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GOP Presses Senate Dems to Pass Bill Defunding Obamacare

By    |   Friday, 20 September 2013 06:58 PM

House Republicans on Friday celebrated passage of a bill to temporarily finance the federal government while defunding Obamacare, and told Newsmax that Senate Democrats need to follow suit for the good of the American people.

"Many Senate Republicans have promised to leave no stone unturned in fighting for this bill, and all of us here support that effort," House Majority Leader Eric Cantor said at a rally of House Republicans. "We are calling on Senate Democrats to do the same thing."

"If [Senate Majority Leader Harry] Reid is honest with himself and with the American people, he will encourage the Senate to support this bill," Rep. Glenn Thompson of Pennsylvania told Newsmax in an exclusive interview. "It will give needed time to the administration to go back and try to fix the flaws that are just so evident in the healthcare law."

Indeed, it is Reid who will bear the brunt of the blame if the Senate shuns the House measure, Republicans said. Failure to pass the bill will shut down the government and impose the president's faulty healthcare law on the public, they said.

"Sen. Reid wants the American people to suffer under Obamacare — and he feels so strongly that he wants that suffering to occur that he's willing to shut the government down over it," Rep. Tom Price, a Georgia physician and vice chairman of the House Budget Committee, told Newsmax. "He's comfortable with having the American people suffer with this law."

"Sen. Reid has a record of not even bringing up bills that we send," Thompson said. "I just choose to be optimistic that he will do the right thing."

The House of Representatives voted 230-189 to finance the federal government from Oct. 1 through mid-December, while defunding the Patient Protection and Affordable Care Act.

The stopgap measure preserves across-the-board spending cuts at an annual rate of $986.3 billion and permanently cripples Obamacare.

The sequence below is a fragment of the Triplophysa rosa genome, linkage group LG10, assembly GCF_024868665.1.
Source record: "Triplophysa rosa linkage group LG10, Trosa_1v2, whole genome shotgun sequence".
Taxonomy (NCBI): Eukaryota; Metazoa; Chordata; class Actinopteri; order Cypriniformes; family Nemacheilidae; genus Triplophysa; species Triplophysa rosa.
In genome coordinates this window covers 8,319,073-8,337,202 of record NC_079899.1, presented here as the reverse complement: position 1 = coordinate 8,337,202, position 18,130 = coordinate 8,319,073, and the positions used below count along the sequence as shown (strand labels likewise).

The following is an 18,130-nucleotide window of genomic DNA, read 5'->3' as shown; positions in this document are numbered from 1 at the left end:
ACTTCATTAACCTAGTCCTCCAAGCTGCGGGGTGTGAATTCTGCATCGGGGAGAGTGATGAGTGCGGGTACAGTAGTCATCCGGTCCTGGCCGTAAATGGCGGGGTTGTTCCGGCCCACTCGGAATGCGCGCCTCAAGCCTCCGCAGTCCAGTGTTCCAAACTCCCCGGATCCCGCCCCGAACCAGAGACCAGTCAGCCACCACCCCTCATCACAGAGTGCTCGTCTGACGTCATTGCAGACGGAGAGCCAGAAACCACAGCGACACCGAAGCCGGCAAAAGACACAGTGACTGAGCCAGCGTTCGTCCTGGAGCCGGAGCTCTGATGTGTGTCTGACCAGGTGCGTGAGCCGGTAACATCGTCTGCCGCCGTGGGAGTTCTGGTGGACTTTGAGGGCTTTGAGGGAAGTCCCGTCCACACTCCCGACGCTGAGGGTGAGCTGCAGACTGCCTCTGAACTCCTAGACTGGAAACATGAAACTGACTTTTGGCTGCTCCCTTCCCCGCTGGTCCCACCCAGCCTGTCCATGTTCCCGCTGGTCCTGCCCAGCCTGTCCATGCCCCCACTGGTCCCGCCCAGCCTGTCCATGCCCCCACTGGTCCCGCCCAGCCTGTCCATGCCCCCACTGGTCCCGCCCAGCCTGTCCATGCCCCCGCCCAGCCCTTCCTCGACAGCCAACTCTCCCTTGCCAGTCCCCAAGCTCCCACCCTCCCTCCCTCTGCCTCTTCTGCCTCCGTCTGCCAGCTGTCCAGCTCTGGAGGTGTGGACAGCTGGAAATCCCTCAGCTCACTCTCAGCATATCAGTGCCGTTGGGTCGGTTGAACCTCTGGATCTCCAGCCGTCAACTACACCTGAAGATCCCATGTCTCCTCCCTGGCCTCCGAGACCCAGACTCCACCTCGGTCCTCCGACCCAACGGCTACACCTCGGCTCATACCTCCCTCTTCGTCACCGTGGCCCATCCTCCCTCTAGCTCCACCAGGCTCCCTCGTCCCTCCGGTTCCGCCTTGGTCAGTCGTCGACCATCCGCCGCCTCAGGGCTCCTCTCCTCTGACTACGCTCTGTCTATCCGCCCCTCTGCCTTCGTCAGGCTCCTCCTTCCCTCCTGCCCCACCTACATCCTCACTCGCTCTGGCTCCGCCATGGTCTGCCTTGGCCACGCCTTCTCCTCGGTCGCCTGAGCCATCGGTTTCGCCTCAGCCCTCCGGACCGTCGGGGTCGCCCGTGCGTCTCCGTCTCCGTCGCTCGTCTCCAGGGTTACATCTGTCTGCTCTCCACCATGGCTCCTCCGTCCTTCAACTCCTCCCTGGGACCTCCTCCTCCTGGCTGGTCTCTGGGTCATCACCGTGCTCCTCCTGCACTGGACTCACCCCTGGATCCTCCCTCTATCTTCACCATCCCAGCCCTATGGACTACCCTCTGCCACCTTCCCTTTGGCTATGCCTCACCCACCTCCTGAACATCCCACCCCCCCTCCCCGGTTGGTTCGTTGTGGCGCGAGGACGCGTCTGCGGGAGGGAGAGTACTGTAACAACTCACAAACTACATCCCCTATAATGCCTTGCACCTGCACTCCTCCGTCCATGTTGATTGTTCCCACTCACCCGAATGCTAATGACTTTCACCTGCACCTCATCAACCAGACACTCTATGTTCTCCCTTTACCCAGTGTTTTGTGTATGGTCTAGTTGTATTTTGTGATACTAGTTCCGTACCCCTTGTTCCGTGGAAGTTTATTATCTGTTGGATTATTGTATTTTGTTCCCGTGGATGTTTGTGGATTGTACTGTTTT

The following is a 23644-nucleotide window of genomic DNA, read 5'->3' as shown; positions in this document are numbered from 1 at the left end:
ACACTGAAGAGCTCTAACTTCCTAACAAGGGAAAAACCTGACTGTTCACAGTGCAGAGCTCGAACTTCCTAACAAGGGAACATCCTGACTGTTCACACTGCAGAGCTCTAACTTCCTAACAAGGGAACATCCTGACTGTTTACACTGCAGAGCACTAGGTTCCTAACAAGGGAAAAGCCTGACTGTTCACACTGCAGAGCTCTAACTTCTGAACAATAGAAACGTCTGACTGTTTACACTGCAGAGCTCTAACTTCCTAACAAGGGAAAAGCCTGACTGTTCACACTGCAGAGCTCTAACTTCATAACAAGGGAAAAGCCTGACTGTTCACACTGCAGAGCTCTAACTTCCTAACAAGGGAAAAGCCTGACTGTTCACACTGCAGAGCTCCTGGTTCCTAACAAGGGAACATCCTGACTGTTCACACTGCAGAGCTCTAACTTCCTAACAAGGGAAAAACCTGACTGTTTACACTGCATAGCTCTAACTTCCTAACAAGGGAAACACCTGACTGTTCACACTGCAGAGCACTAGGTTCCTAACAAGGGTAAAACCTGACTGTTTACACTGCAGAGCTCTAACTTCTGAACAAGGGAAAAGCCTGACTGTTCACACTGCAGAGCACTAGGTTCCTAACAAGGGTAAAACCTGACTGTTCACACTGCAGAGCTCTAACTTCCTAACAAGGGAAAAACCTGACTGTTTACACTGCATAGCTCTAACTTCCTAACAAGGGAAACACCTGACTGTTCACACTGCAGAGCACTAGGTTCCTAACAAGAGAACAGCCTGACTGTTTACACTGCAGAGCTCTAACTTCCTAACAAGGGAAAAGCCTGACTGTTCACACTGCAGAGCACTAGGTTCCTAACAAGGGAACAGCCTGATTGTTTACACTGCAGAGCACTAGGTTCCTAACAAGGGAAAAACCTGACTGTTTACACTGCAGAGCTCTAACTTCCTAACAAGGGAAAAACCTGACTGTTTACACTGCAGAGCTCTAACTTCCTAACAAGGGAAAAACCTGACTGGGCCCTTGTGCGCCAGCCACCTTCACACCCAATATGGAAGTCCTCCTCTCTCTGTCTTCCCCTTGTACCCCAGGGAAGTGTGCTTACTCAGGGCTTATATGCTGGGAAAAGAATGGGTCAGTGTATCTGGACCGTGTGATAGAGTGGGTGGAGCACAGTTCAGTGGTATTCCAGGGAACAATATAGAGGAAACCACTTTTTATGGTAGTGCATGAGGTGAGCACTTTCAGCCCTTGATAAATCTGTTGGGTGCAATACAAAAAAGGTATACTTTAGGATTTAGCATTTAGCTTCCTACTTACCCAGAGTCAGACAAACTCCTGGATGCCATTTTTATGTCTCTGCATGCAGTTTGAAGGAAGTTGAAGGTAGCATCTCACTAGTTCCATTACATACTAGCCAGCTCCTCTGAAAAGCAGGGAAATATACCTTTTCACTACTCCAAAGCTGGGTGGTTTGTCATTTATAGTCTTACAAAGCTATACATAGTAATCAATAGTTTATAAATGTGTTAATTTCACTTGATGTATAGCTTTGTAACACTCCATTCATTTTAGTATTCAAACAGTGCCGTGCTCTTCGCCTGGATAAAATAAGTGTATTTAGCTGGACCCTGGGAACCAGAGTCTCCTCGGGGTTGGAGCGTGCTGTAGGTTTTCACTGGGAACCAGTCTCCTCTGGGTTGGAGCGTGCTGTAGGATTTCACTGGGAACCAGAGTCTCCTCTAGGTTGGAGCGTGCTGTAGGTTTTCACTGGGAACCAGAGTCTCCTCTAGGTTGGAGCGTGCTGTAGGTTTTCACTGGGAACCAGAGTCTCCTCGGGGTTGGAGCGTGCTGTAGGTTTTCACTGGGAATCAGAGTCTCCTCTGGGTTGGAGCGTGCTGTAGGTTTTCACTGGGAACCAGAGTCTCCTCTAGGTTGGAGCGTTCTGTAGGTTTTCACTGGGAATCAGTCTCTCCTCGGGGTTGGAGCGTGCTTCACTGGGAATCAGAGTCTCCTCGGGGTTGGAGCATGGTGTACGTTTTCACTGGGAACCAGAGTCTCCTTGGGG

But Reid said the House resolution would pass the Senate without the section that defunds Obamacare — and President Barack Obama has said he would not sign legislation that does not support his signature domestic legislative achievement.

If the White House and Congress cannot agree on the stopgap funding, most, though not all, federal operations would come to a halt in less than two weeks.

Republicans are using the spending bill to try to choke off funds for Obamacare, which the party has opposed since 2009.

The Senate is expected to start considering the legislation on Sept. 23 with goal of finishing by Sept. 26.

"We had a victory today for the American people," House Speaker John Boehner said in a statement. "And frankly, we also had a victory for common sense.

"This is hurting our constituents," the Ohio Republican added. "It's hurting the American people. It’s time for us to say 'no.' It's time to stop this before it causes any more damage to American families and American businesses.

"Our message to the United States Senate is real simple: The American people don’t want the government shut down, and they don’t want Obamacare," Boehner said.

But Reid blasted the House vote.

"Republicans are simply postponing for a few days the inevitable choice they must face: Pass a clean bill to fund the government or force a shutdown," the Nevada Democrat said in a statement. "The Senate will not pass any bill that defunds or delays Obamacare.

"Democrats stand ready to work with reasonable people who want to improve it, but Republican attempts to take an entire law hostage simply to appease the tea party anarchists are outrageous, irresponsible and futile," he said.

And Obama charged that a "faction on the far right of the Republican Party" was threatening to shut down the government or cause it to default on its debts.

"They're focused on trying to mess with me," he told workers at a Ford Motor Co. assembly plant near Kansas City, Mo. "They're not focused on you."